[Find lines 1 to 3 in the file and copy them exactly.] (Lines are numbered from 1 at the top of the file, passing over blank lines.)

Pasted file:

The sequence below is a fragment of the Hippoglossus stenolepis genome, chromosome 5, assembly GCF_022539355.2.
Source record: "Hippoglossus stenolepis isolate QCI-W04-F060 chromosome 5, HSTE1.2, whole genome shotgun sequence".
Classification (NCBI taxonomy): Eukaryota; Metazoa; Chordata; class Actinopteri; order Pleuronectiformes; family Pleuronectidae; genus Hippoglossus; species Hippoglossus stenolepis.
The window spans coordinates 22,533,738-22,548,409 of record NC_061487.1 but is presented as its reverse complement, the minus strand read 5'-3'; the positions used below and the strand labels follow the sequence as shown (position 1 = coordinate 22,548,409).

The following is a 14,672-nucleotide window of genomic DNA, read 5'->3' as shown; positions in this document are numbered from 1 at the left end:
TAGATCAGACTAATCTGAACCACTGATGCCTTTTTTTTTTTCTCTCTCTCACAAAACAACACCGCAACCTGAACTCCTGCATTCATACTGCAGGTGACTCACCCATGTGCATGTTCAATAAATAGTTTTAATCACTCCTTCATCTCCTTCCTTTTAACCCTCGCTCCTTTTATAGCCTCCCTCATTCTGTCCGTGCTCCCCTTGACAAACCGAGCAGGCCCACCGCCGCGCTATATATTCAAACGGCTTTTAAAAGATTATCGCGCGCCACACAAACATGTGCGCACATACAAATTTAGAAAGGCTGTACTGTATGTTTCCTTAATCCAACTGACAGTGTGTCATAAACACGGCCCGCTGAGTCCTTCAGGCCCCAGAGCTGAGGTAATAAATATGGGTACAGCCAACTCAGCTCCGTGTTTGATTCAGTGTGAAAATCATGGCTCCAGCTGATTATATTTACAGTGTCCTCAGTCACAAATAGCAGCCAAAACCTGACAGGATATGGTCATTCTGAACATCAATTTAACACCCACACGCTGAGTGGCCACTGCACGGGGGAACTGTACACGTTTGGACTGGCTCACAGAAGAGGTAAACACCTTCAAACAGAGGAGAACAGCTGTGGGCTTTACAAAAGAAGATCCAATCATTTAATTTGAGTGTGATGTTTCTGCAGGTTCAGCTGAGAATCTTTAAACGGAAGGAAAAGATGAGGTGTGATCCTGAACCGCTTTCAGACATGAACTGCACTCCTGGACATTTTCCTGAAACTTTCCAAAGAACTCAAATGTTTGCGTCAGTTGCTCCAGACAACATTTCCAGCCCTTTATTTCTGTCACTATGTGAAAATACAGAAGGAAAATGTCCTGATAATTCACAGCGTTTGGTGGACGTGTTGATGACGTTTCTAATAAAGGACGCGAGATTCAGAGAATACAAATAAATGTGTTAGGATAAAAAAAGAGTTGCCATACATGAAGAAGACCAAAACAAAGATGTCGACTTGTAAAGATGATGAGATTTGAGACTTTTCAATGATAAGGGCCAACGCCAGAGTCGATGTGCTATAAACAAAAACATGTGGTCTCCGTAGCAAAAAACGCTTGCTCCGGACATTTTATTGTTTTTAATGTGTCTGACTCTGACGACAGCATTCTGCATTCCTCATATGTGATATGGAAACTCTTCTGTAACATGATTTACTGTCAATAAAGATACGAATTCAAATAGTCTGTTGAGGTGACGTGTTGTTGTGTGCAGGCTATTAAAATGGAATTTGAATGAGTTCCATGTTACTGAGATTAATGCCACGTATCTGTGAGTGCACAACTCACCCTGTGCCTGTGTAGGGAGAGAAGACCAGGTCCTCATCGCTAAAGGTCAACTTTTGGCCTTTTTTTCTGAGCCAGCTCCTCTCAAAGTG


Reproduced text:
The sequence below is a fragment of the Hippoglossus stenolepis genome, chromosome 5, assembly GCF_022539355.2.
Source record: "Hippoglossus stenolepis isolate QCI-W04-F060 chromosome 5, HSTE1.2, whole genome shotgun sequence".
Classification (NCBI taxonomy): Eukaryota; Metazoa; Chordata; class Actinopteri; order Pleuronectiformes; family Pleuronectidae; genus Hippoglossus; species Hippoglossus stenolepis.